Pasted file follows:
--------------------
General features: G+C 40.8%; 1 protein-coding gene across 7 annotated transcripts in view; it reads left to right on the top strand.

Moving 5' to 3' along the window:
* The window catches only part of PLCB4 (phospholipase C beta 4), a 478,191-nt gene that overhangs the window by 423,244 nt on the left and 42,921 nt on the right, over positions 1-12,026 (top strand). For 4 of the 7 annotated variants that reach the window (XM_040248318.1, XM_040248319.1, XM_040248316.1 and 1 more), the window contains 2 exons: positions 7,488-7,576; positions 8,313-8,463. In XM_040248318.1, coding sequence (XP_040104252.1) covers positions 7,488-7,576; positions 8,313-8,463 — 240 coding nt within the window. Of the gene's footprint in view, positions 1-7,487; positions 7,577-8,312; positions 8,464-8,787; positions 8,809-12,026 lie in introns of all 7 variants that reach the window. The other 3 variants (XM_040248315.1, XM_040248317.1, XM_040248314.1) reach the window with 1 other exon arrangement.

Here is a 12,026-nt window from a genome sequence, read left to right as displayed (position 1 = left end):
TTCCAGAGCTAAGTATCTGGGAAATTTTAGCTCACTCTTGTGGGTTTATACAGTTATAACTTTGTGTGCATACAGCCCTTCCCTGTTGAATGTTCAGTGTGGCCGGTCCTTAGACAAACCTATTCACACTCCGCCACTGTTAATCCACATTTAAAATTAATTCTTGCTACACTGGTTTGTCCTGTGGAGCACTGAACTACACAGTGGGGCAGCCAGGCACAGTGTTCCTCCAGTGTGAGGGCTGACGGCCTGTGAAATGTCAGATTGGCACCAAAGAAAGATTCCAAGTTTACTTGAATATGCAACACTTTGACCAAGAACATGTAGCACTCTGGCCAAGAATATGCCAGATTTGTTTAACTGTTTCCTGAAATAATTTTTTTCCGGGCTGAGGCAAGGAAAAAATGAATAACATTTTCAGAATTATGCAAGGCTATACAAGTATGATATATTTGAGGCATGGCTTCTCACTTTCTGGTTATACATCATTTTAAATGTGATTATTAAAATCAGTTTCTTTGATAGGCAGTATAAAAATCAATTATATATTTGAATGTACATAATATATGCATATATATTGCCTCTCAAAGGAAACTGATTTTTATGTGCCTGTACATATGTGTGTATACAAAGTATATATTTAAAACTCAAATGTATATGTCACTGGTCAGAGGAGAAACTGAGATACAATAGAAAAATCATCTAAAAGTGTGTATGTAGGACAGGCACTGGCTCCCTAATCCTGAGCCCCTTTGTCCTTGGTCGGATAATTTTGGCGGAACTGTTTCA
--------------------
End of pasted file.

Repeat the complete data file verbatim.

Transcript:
General features: G+C 40.8%; 1 protein-coding gene across 7 annotated transcripts in view; it reads left to right on the top strand.

Moving 5' to 3' along the window:
* The window catches only part of PLCB4 (phospholipase C beta 4), a 478,191-nt gene that overhangs the window by 423,244 nt on the left and 42,921 nt on the right, over positions 1-12,026 (top strand). For 4 of the 7 annotated variants that reach the window (XM_040248318.1, XM_040248319.1, XM_040248316.1 and 1 more), the window contains 2 exons: positions 7,488-7,576; positions 8,313-8,463. In XM_040248318.1, coding sequence (XP_040104252.1) covers positions 7,488-7,576; positions 8,313-8,463 — 240 coding nt within the window. Of the gene's footprint in view, positions 1-7,487; positions 7,577-8,312; positions 8,464-8,787; positions 8,809-12,026 lie in introns of all 7 variants that reach the window. The other 3 variants (XM_040248315.1, XM_040248317.1, XM_040248314.1) reach the window with 1 other exon arrangement.

Here is a 12,026-nt window from a genome sequence, read left to right as displayed (position 1 = left end):
TTCCAGAGCTAAGTATCTGGGAAATTTTAGCTCACTCTTGTGGGTTTATACAGTTATAACTTTGTGTGCATACAGCCCTTCCCTGTTGAATGTTCAGTGTGGCCGGTCCTTAGACAAACCTATTCACACTCCGCCACTGTTAATCCACATTTAAAATTAATTCTTGCTACACTGGTTTGTCCTGTGGAGCACTGAACTACACAGTGGGGCAGCCAGGCACAGTGTTCCTCCAGTGTGAGGGCTGACGGCCTGTGAAATGTCAGATTGGCACCAAAGAAAGATTCCAAGTTTACTTGAATATGCAACACTTTGACCAAGAACATGTAGCACTCTGGCCAAGAATATGCCAGATTTGTTTAACTGTTTCCTGAAATAATTTTTTTCCGGGCTGAGGCAAGGAAAAAATGAATAACATTTTCAGAATTATGCAAGGCTATACAAGTATGATATATTTGAGGCATGGCTTCTCACTTTCTGGTTATACATCATTTTAAATGTGATTATTAAAATCAGTTTCTTTGATAGGCAGTATAAAAATCAATTATATATTTGAATGTACATAATATATGCATATATATTGCCTCTCAAAGGAAACTGATTTTTATGTGCCTGTACATATGTGTGTATACAAAGTATATATTTAAAACTCAAATGTATATGTCACTGGTCAGAGGAGAAACTGAGATACAATAGAAAAATCATCTAAAAGTGTGTATGTAGGACAGGCACTGGCTCCCTAATCCTGAGCCCCTTTGTCCTTGGTCGGATAATTTTGGCGGAACTGTTTCA